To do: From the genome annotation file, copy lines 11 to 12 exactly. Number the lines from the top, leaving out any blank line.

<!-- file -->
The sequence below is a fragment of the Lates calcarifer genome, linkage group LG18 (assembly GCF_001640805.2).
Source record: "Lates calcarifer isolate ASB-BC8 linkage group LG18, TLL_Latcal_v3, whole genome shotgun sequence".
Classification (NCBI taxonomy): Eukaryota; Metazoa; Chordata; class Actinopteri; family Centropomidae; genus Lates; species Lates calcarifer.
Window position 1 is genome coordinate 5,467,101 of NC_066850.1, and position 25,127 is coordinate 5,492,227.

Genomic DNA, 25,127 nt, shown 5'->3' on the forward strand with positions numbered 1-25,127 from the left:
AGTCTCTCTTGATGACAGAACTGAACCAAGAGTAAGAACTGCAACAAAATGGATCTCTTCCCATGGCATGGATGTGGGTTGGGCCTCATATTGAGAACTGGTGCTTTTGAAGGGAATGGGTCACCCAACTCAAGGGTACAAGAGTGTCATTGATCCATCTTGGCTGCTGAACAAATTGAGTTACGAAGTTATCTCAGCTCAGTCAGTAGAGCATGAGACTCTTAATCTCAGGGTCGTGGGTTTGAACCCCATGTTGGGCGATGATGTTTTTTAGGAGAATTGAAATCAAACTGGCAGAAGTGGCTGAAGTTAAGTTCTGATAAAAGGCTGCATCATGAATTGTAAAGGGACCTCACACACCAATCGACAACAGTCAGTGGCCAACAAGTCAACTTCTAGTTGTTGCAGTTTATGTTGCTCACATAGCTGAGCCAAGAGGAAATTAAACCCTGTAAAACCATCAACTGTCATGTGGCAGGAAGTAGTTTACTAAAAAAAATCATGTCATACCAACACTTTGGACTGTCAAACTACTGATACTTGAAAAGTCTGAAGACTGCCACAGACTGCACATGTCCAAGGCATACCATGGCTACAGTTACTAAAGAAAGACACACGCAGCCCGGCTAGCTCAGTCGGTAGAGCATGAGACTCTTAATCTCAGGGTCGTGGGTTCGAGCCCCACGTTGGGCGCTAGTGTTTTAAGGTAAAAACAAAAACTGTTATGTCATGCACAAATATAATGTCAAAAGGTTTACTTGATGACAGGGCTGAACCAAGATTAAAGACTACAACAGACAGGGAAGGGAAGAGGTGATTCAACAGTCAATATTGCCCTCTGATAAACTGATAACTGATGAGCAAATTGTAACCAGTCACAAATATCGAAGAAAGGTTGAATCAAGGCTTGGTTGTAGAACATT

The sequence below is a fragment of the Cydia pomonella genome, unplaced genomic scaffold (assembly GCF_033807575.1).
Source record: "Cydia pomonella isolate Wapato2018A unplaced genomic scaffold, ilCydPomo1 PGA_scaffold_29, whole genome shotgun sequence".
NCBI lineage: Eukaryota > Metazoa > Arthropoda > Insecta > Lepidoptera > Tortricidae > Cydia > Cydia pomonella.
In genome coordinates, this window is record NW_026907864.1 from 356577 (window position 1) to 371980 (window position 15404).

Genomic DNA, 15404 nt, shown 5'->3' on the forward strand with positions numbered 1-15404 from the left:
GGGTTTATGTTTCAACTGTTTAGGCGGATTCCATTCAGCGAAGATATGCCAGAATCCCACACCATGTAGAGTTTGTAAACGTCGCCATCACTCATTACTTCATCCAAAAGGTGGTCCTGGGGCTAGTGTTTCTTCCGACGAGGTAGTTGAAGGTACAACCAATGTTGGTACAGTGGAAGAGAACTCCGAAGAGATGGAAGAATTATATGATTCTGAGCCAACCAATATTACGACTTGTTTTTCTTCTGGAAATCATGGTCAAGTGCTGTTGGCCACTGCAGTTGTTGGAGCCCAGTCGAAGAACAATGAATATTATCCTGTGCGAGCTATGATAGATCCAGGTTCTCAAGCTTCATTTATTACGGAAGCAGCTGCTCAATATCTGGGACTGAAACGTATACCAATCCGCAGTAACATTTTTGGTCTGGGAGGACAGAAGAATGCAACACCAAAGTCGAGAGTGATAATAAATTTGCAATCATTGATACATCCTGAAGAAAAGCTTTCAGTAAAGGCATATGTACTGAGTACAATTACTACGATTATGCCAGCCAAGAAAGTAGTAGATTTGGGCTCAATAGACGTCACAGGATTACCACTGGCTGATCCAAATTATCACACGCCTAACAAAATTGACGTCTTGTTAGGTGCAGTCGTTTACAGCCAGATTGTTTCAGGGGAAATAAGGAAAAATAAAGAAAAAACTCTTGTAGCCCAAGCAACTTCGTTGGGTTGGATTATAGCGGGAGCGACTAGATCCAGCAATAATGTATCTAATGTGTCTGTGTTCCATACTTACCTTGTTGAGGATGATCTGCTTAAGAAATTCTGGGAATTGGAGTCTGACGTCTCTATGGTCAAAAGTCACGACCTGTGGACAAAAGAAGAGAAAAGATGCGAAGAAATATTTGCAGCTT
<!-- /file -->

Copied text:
Genomic DNA, 15404 nt, shown 5'->3' on the forward strand with positions numbered 1-15404 from the left:
GGGTTTATGTTTCAACTGTTTAGGCGGATTCCATTCAGCGAAGATATGCCAGAATCCCACACCATGTAGAGTTTGTAAACGTCGCCATCACTCATTACTTCATCCAAAAGGTGGTCCTGGGGCTAGTGTTTCTTCCGACGAGGTAGTTGAAGGTACAACCAATGTTGGTACAGTGGAAGAGAACTCCGAAGAGATGGAAGAATTATATGATTCTGAGCCAACCAATATTACGACTTGTTTTTCTTCTGGAAATCATGGTCAAGTGCTGTTGGCCACTGCAGTTGTTGGAGCCCAGTCGAAGAACAATGAATATTATCCTGTGCGAGCTATGATAGATCCAGGTTCTCAAGCTTCATTTATTACGGAAGCAGCTGCTCAATATCTGGGACTGAAACGTATACCAATCCGCAGTAACATTTTTGGTCTGGGAGGACAGAAGAATGCAACACCAAAGTCGAGAGTGATAATAAATTTGCAATCATTGATACATCCTGAAGAAAAGCTTTCAGTAAAGGCATATGTACTGAGTACAATTACTACGATTATGCCAGCCAAGAAAGTAGTAGATTTGGGCTCAATAGACGTCACAGGATTACCACTGGCTGATCCAAATTATCACACGCCTAACAAAATTGACGTCTTGTTAGGTGCAGTCGTTTACAGCCAGATTGTTTCAGGGGAAATAAGGAAAAATAAAGAAAAAACTCTTGTAGCCCAAGCAACTTCGTTGGGTTGGATTATAGCGGGAGCGACTAGATCCAGCAATAATGTATCTAATGTGTCTGTGTTCCATACTTACCTTGTTGAGGATGATCTGCTTAAGAAATTCTGGGAATTGGAGTCTGACGTCTCTATGGTCAAAAGTCACGACCTGTGGACAAAAGAAGAGAAAAGATGCGAAGAAATATTTGCAGCTT